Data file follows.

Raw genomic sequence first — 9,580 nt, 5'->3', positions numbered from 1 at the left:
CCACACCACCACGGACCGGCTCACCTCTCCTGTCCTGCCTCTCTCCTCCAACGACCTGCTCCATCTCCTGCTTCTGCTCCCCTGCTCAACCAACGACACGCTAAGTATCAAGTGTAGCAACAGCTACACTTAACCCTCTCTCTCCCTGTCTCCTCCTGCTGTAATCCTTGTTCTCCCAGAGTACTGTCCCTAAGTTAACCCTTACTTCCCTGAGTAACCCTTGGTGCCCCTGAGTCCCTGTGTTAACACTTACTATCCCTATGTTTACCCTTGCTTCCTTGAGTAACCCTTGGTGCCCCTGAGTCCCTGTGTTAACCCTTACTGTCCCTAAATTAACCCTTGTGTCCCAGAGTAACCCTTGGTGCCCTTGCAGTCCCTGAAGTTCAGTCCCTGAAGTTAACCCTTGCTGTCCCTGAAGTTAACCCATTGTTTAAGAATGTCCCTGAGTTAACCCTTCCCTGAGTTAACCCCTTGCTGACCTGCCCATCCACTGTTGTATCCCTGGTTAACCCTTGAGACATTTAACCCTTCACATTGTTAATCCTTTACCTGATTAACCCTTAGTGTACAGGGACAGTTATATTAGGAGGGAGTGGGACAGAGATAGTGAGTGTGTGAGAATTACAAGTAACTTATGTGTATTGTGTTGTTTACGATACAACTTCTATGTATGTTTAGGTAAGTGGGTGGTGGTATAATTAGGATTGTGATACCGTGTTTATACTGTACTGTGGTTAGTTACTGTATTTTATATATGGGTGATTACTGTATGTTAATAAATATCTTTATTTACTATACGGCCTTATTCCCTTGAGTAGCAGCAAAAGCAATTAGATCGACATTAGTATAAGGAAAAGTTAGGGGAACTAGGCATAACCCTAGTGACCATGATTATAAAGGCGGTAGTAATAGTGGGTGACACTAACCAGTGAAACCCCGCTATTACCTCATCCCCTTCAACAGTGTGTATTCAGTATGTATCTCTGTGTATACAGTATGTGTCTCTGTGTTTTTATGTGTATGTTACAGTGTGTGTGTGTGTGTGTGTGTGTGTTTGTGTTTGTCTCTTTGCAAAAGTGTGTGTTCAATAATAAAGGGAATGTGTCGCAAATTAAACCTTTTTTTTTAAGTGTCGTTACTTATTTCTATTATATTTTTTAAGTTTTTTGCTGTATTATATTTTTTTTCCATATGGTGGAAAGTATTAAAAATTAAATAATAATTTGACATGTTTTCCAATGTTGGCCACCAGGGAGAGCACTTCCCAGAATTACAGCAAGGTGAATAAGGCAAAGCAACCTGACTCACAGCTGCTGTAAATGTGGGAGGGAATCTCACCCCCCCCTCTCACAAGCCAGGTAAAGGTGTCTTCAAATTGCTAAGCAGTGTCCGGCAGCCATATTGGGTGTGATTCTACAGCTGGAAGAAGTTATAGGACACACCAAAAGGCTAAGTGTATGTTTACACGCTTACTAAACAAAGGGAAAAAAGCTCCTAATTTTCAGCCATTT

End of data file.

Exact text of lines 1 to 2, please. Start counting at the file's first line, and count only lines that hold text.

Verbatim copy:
Raw genomic sequence first — 9,580 nt, 5'->3', positions numbered from 1 at the left:
CCACACCACCACGGACCGGCTCACCTCTCCTGTCCTGCCTCTCTCCTCCAACGACCTGCTCCATCTCCTGCTTCTGCTCCCCTGCTCAACCAACGACACGCTAAGTATCAAGTGTAGCAACAGCTACACTTAACCCTCTCTCTCCCTGTCTCCTCCTGCTGTAATCCTTGTTCTCCCAGAGTACTGTCCCTAAGTTAACCCTTACTTCCCTGAGTAACCCTTGGTGCCCCTGAGTCCCTGTGTTAACACTTACTATCCCTATGTTTACCCTTGCTTCCTTGAGTAACCCTTGGTGCCCCTGAGTCCCTGTGTTAACCCTTACTGTCCCTAAATTAACCCTTGTGTCCCAGAGTAACCCTTGGTGCCCTTGCAGTCCCTGAAGTTCAGTCCCTGAAGTTAACCCTTGCTGTCCCTGAAGTTAACCCATTGTTTAAGAATGTCCCTGAGTTAACCCTTCCCTGAGTTAACCCCTTGCTGACCTGCCCATCCACTGTTGTATCCCTGGTTAACCCTTGAGACATTTAACCCTTCACATTGTTAATCCTTTACCTGATTAACCCTTAGTGTACAGGGACAGTTATATTAGGAGGGAGTGGGACAGAGATAGTGAGTGTGTGAGAATTACAAGTAACTTATGTGTATTGTGTTGTTTACGATACAACTTCTATGTATGTTTAGGTAAGTGGGTGGTGGTATAATTAGGATTGTGATACCGTGTTTATACTGTACTGTGGTTAGTTACTGTATTTTATATATGGGTGATTACTGTATGTTAATAAATATCTTTATTTACTATACGGCCTTATTCCCTTGAGTAGCAGCAAAAGCAATTAGATCGACATTAGTATAAGGAAAAGTTAGGGGAACTAGGCATAACCCTAGTGACCATGATTATAAAGGCGGTAGTAATAGTGGGTGACACTAACCAGTGAAACCCCGCTATTACCTCATCCCCTTCAACAGTGTGTATTCAGTATGTATCTCTGTGTATACAGTATGTGTCTCTGTGTTTTTATGTGTATGTTACAGTGTGTGTGTGTGTGTGTGTGTGTGTTTGTGTTTGTCTCTTTGCAAAAGTGTGTGTTCAATAATAAAGGGAATGTGTCGCAAATTAAACCTTTTTTTTTAAGTGTCGTTACTTATTTCTATTATATTTTTTAAGTTTTTTGCTGTATTATATTTTTTTTCCATATGGTGGAAAGTATTAAAAATTAAATAATAATTTGACATGTTTTCCAATGTTGGCCACCAGGGAGAGCACTTCCCAGAATTACAGCAAGGTGAATAAGGCAAAGCAACCTGACTCACAGCTGCTGTAAATGTGGGAGGGAATCTCACCCCCCCCTCTCACAAGCCAGGTAAAGGTGTCTTCAAATTGCTAAGCAGTGTCCGGCAGCCATATTGGGTGTGATTCTACAGCTGGAAGAAGTTATAGGACACACCAAAAGGCTAAGTGTATGTTTACACGCTTACTAAACAAAGGGAAAAAAGCTCCTAATTTTCAGCCATTT